No body is an island

December 9th, 2009  |  Published in Stumpblog  |  5 Comments

Hot on the heels of my “bring fitness to the people” ideas comes this brilliant (as usual) essay from the folks at Exuberant Animal. An excerpt:

Given what we now know about the tight interconnection of human health and the surrounding world, we are forced to ask some hard questions: Is it even possible to be healthy in the midst of a sick culture or biosphere? Does it make sense to focus on the health of individuals while simultaneously ignoring the biological and cultural context?

The short answer is completely unsatisfactory. Yes, it is possible, for a time, to isolate individual bodies and promote individual adaptations. This is precisely what we see in the world of elite health clubs and athletics. Wealthy individuals channel a massive stream of energy and resources to themselves and so, in the short term, manage to build up islands of health. But this apparent health is not particularly meaningful, enduring or interesting. Given enough resources, just about anyone can do it.

In fact, health islands are not a good model for our future. Yes, we can direct vast amounts of time, expertise and resources into building up the state of individual bodies, teams or athletic programs, but what exactly have we accomplished? Aside from pumping up the appearance, vitality and status of the “islanders,” all we’re really done is stretch the social health gradient, increasing the distance between the health rich and the health poor. Ultimately, the process becomes self-defeating as the islanders, fit and healthy as they might be, find themselves isolated in a world of declining health.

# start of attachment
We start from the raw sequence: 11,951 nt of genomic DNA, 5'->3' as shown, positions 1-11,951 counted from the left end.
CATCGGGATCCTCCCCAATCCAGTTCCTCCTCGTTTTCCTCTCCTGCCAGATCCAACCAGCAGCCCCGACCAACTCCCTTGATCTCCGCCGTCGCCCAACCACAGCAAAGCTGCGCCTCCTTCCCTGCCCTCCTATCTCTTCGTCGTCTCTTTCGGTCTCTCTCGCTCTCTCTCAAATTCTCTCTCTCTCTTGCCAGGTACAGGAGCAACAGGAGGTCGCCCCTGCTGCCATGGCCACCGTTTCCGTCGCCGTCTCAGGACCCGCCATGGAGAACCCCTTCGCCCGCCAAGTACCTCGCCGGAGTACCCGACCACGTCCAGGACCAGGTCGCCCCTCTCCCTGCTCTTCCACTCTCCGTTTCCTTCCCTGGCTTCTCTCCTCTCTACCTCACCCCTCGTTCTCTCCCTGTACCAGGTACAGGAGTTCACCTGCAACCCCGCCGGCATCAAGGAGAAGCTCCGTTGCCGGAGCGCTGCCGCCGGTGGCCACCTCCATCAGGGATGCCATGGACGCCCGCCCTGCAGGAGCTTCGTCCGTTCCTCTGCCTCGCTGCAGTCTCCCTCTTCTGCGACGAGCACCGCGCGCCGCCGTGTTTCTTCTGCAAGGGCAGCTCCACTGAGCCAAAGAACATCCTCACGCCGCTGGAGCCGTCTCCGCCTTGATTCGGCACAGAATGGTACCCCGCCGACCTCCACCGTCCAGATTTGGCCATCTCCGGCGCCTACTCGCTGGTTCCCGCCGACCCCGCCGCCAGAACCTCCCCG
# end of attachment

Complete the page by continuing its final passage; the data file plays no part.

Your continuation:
Our understanding of human continuity gives new meaning to the practice of holistic health. In conventional circles, we reflexively label mind-body-spirit orientations as “holistic.” But if we’re only talking about my body, my mind and my spirit, what we’re doing isn’t even close to being holistic. In fact, just the contrary. When the mind-body-spirit orientation is focused on the individual, the best we can hope for is a temporary, unsustainable health island. If we really want to be holistic, we have to include the rest of the biological and social world. In this respect, the conventional prescription for health must be expanded to include a third element:

diet + exercise + activism

In other words, watch what you eat, get off the couch and start being inconvenient. Eat real food, practice functional movement and stand up for environmental preservation, sustainable agriculture, peace and social justice. Take care of your internal organs, of course, but take care of your external organs too. It’s all one body.

I’ve been working on a semi-crackpot theory about how we’re actually multiple organisms, with a particular view to the GI tract. In some ways, we handle our own digestion, but in other ways, a host of bacterial critters handle it for us.

The same is true of other animals, e.g. ruminants, who don’t actually digest the grass they eat — the friendly bacteria living in their rumen do it for them. (This is why, by the way, corn-fed beef is an abomination: cows did not evolve to eat corn [or much of the other crap they're fed], and to “enable” [such as it is] their digestive systems to do so requires specialized breeding, massive doses of antibiotics and results in the growth of deadly E.coli strains.)